Invasive Alien Species
ABOUT THE ISSUE
Invasive alien species (IAS) are species whose introduction outside their natural distribution threatens biodiversity. They are the second major driver to biodiversity loss (through predation, competition and hybridisation) after habitat fragmentation. They can also negatively impact animal and human health, ecosystems and the economy.
Many IAS were introduced intentionally in the EU, i.e. as pets or on fur farms, but problems arose after the animals escaped or were released into the wild. The introduction of IAS to Europe has been accelerated through international trade and travel.
WHAT IS THE CURRENT SITUATION
The EU Wildlife Trade Regulations restrict the import of four ecologically threatening species (e.g. red-eared terrapin, American bullfrog, painted turtle and American ruddy duck), yet many other exotic species threaten habitats, native wildlife, and economies. At the Member States level there is great variation in the restrictions and scope of IAS regulations.
The Commission is currently developing a Strategy on Invasive Alien Species, which could include trade restrictions on the importation of certain species. An online public consultation was held in early 2012 with the results published in September. Over 5000 respondents participated and more than 80% of respondents supported some form of restriction on the import and keeping of IAS. The Commission’s proposal for a new IAS Strategy has been delayed until 2013.
The Council of Europe oversees the Bern Convention, a binding international legal instrument in the field of nature conservation covering Europe and some States of Africa. In 2003, the Bern Convention developed a European Strategy on IAS and more recently voluntary codes of conduct on IAS and pet animals and zoos have been adopted by focusing on proactive measures for industry and governments to raise public awareness and prevent the introduction of IAS.
WHAT ARE WE CALLING FOR
- A dedicated legislative instrument and integration of prevention and control measures with other relevant EU policies (e.g. Animal Health Regime).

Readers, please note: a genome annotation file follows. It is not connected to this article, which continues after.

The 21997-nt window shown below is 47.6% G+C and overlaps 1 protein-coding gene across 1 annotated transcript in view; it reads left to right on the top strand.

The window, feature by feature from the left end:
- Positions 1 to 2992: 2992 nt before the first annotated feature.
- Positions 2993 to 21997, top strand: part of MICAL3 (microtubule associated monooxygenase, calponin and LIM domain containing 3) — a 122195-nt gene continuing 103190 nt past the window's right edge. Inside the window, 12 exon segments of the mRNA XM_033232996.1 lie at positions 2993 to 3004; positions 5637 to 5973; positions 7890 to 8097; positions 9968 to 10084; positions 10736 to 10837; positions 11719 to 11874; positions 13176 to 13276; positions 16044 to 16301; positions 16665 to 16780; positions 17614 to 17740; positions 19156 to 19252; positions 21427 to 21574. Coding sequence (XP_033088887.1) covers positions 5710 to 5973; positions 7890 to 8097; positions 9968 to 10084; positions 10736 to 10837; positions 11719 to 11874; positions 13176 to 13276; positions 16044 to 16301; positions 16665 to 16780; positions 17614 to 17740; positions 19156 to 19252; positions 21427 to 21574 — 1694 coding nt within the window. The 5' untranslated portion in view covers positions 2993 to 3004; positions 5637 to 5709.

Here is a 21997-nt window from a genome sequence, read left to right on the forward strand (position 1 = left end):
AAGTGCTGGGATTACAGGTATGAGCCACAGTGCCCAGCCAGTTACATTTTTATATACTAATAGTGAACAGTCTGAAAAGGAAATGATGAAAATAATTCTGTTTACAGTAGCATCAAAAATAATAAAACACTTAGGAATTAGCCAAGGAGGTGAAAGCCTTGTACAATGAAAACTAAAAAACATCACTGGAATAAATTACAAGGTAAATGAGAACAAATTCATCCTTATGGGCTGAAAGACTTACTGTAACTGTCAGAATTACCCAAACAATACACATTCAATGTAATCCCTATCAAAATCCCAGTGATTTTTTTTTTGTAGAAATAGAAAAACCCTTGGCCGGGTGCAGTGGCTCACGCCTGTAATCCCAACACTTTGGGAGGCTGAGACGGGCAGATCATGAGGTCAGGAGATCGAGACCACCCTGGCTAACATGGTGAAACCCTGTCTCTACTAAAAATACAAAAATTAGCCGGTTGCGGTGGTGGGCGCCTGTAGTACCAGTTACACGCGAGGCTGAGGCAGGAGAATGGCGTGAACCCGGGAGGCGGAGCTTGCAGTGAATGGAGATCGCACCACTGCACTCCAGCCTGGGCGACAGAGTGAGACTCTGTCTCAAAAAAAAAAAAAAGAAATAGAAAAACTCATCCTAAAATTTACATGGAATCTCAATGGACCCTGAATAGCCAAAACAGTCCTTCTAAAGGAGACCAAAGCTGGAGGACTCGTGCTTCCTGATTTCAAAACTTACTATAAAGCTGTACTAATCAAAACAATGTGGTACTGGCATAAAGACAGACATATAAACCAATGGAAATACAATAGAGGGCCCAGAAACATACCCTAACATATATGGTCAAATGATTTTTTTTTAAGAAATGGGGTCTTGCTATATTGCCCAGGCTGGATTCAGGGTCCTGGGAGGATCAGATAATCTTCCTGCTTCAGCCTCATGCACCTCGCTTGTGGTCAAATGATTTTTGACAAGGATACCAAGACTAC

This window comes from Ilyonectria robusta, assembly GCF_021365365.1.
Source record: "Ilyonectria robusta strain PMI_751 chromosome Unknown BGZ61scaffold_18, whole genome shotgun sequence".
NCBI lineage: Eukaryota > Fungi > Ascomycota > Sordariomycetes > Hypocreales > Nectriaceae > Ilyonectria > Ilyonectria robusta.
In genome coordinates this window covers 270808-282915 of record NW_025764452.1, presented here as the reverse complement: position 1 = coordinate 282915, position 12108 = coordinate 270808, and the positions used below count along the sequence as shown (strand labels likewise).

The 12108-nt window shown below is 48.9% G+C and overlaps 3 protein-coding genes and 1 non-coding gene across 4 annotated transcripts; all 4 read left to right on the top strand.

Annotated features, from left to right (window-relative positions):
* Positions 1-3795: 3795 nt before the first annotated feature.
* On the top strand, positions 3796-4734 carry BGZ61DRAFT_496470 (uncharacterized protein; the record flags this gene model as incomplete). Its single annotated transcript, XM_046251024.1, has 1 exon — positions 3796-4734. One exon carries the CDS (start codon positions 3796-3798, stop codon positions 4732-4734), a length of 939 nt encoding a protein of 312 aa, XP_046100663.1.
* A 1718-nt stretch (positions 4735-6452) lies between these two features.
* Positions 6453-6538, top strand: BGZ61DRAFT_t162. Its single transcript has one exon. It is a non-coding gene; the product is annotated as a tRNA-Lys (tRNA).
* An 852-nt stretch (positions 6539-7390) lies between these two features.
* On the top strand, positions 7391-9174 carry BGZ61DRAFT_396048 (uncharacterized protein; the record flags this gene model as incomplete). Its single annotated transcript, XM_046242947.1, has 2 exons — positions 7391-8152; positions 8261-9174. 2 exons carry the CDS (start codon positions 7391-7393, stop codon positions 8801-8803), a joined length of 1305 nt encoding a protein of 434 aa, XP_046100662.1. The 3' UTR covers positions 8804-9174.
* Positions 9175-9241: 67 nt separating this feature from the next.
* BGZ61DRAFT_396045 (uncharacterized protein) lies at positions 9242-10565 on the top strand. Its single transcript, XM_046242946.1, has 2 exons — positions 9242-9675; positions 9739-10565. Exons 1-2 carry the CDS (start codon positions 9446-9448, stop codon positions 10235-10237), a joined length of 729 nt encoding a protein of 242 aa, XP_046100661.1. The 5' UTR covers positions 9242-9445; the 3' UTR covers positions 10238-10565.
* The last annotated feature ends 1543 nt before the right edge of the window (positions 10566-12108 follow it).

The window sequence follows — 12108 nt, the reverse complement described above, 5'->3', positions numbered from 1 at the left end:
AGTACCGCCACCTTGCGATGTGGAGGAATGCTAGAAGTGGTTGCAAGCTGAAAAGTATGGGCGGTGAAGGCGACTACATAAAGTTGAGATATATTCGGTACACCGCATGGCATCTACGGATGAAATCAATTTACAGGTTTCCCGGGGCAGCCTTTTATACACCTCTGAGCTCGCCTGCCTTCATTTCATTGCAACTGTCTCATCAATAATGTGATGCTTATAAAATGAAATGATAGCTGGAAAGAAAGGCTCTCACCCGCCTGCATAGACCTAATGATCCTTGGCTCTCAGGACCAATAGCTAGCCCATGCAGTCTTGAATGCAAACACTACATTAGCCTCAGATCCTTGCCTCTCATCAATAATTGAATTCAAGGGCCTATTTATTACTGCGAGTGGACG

- Emphasis and resources should be placed on prevention as a priority, with full application of the precautionary principle.
- Creation of a list of species which can be imported and kept, to avoid potential IAS being introduced.
- Regarding control, eradication and management programmes, emphasis should be placed on humane controls which avoid or minimise pain, suffering and distress to target and non-target animals.
- Parties to the Bern Convention to support national voluntary codes of conduct on IAS and pets and zoological gardens, as an interim step until comprehensive regulation of IAS are adopted.
European Commission links
- Our life insurance, our natural capital: an EU biodiversity strategy to 2020
- European Commission's Biodiversity website
- European Commission's IAS website
- European Commission IAS online consultation results
- Report for European Commission, Assessment to support continued development of the EU strategy to combat invasive alien species
Bern Convention links
- Bern Convention Website
- Bern Code of Conduct on IAS and pets
- Bern Convention Code of Conduct on IAS and zoos
- Summary of Views - EU Strategy on Invasive Alien Species
- Eurogroup’s comments at Standing Committee 32 on code for IAS and zoos (November 2012)
- Eurogroup’s comments at Standing Committee 31 on code for IAS and pets (November 2011)
- Eurogroup's briefing on EU Biodiversity Strategy to 2020 (May 2011)
- Summary brief of Health Risks from New Companion Animals report (October 2011)
- Report: Health Risks from New Companion Animals (October 2011)
- Comments to European Commission on IAS Strategy (September 2010)